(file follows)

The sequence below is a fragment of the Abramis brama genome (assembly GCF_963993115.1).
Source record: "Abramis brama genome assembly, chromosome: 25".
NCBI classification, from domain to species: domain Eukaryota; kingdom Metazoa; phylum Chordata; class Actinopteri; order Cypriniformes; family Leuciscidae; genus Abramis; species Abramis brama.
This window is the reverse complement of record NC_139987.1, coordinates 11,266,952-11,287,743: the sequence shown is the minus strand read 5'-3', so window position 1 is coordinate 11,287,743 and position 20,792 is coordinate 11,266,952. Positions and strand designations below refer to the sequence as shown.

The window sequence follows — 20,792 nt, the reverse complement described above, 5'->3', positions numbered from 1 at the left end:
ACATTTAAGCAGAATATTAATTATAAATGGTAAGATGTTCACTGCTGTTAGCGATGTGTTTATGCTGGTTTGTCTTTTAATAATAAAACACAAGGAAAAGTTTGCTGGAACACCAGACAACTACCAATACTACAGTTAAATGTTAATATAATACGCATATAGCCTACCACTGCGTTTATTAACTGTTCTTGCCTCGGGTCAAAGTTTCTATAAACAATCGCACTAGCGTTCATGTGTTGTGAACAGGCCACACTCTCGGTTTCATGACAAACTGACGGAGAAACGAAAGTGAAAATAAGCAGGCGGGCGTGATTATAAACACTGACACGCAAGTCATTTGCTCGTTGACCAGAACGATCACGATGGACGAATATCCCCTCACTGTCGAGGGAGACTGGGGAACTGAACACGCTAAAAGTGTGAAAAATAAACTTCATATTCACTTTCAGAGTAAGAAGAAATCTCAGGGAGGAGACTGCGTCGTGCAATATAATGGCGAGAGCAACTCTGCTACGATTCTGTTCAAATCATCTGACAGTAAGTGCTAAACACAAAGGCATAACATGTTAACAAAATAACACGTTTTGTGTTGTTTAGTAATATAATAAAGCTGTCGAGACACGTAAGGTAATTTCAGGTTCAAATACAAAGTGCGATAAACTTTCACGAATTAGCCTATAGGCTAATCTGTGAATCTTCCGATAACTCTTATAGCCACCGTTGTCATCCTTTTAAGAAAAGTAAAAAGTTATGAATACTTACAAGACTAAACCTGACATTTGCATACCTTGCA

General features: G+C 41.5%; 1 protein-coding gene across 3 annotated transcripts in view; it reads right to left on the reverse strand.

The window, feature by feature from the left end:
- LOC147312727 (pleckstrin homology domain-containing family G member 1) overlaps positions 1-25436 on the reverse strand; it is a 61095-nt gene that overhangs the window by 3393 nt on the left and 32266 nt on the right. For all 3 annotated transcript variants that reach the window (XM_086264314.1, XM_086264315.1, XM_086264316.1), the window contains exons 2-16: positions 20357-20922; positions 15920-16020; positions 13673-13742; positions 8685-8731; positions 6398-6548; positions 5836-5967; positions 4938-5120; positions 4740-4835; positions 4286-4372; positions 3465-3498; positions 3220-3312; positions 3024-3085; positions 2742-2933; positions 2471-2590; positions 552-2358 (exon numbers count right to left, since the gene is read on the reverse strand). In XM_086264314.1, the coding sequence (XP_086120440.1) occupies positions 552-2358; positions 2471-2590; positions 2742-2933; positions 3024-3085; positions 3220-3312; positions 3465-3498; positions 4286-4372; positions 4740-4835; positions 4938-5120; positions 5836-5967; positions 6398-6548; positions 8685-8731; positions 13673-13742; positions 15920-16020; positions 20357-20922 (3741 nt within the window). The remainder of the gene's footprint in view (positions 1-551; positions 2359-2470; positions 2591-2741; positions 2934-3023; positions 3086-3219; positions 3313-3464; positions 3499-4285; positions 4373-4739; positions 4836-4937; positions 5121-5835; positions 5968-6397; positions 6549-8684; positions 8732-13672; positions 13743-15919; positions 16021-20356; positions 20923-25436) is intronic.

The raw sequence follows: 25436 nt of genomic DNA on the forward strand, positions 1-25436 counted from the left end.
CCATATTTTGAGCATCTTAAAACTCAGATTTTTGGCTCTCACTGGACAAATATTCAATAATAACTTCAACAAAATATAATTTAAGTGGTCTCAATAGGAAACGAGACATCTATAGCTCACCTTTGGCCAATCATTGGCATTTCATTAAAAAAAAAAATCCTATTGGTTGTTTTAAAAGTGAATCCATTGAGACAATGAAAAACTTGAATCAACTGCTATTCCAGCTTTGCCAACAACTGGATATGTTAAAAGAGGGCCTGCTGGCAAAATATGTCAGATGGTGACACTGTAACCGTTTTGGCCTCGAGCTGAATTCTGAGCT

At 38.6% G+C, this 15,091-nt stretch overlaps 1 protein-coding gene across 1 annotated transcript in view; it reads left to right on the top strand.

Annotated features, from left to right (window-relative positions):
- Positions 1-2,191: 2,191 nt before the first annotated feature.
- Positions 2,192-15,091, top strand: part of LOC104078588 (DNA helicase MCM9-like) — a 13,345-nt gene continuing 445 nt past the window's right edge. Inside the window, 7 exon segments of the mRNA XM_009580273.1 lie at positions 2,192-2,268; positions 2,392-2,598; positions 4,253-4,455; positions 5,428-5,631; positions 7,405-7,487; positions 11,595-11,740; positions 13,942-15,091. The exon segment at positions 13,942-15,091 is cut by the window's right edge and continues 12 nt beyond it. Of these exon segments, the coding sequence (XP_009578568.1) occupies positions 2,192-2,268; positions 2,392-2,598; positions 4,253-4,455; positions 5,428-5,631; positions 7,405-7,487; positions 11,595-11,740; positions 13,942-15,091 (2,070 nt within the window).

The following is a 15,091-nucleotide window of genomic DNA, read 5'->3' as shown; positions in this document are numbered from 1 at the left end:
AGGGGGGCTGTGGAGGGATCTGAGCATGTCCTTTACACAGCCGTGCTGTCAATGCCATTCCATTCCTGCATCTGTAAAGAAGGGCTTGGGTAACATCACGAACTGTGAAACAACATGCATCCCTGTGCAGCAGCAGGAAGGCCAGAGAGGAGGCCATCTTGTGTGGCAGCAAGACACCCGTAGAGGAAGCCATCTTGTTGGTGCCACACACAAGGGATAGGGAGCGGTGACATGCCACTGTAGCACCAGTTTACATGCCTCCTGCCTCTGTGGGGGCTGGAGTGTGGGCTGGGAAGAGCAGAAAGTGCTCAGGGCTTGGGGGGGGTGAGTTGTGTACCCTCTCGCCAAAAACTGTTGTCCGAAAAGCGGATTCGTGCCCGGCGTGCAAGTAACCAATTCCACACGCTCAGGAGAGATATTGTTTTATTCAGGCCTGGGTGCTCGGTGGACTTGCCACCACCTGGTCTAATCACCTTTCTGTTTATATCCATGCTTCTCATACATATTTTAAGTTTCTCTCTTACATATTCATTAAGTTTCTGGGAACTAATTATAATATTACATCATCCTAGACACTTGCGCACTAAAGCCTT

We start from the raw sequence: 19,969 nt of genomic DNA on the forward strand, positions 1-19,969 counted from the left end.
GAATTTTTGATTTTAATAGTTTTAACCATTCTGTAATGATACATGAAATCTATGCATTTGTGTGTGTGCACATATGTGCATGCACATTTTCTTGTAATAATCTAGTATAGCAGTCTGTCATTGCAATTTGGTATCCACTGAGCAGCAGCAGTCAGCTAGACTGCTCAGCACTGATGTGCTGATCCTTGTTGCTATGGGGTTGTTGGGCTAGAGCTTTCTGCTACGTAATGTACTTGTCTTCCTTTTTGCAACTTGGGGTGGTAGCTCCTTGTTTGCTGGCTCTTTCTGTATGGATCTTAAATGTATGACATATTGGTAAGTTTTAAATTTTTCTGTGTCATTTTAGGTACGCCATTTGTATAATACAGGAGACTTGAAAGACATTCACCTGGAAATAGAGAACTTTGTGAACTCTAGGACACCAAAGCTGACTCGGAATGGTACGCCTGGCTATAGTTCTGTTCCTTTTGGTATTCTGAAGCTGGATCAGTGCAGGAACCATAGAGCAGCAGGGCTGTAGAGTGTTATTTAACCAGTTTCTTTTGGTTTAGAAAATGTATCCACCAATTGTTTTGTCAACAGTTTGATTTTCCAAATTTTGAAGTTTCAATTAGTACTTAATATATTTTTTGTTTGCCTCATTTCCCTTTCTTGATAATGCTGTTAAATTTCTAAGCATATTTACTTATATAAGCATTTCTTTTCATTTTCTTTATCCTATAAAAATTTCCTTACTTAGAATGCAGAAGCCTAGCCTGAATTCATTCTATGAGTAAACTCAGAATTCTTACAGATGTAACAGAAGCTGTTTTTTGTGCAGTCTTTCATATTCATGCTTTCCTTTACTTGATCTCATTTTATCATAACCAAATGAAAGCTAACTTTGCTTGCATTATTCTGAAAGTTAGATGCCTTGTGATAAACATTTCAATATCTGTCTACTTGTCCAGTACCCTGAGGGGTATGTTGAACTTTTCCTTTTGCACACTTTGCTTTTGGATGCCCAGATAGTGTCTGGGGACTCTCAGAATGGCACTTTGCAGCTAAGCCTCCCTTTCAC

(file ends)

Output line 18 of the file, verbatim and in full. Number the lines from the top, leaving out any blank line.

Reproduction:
We start from the raw sequence: 19,969 nt of genomic DNA on the forward strand, positions 1-19,969 counted from the left end.